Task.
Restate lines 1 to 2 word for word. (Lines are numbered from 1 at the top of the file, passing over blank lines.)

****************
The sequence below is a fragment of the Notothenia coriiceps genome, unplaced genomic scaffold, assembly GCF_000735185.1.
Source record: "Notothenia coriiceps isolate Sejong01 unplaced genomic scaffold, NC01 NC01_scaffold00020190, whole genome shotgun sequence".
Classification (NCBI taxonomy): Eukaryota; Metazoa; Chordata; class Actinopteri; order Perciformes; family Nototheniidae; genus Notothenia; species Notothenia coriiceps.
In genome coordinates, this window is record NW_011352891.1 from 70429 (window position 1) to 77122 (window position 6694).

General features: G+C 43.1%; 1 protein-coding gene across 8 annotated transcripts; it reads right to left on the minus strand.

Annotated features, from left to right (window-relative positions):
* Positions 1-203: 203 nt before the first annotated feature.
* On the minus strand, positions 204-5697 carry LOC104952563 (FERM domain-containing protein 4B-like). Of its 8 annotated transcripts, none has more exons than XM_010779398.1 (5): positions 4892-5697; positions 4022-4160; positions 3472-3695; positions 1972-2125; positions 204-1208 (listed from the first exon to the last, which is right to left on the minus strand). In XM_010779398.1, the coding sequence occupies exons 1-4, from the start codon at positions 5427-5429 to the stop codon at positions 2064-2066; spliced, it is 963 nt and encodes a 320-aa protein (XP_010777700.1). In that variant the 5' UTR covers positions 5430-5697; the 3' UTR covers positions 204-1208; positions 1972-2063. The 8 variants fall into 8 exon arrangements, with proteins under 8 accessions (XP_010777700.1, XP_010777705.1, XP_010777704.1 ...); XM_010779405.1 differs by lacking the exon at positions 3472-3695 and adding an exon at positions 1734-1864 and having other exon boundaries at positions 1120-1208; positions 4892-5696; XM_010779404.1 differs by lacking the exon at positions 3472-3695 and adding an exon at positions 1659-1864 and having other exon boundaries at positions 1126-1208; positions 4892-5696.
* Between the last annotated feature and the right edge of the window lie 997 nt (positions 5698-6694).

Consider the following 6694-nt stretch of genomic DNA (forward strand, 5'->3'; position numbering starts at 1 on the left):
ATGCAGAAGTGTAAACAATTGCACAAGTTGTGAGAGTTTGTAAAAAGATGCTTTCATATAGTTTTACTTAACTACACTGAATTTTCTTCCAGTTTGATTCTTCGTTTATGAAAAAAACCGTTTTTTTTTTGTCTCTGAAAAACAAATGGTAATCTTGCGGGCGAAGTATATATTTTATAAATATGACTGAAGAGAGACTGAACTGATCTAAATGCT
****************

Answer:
The sequence below is a fragment of the Notothenia coriiceps genome, unplaced genomic scaffold, assembly GCF_000735185.1.
Source record: "Notothenia coriiceps isolate Sejong01 unplaced genomic scaffold, NC01 NC01_scaffold00020190, whole genome shotgun sequence".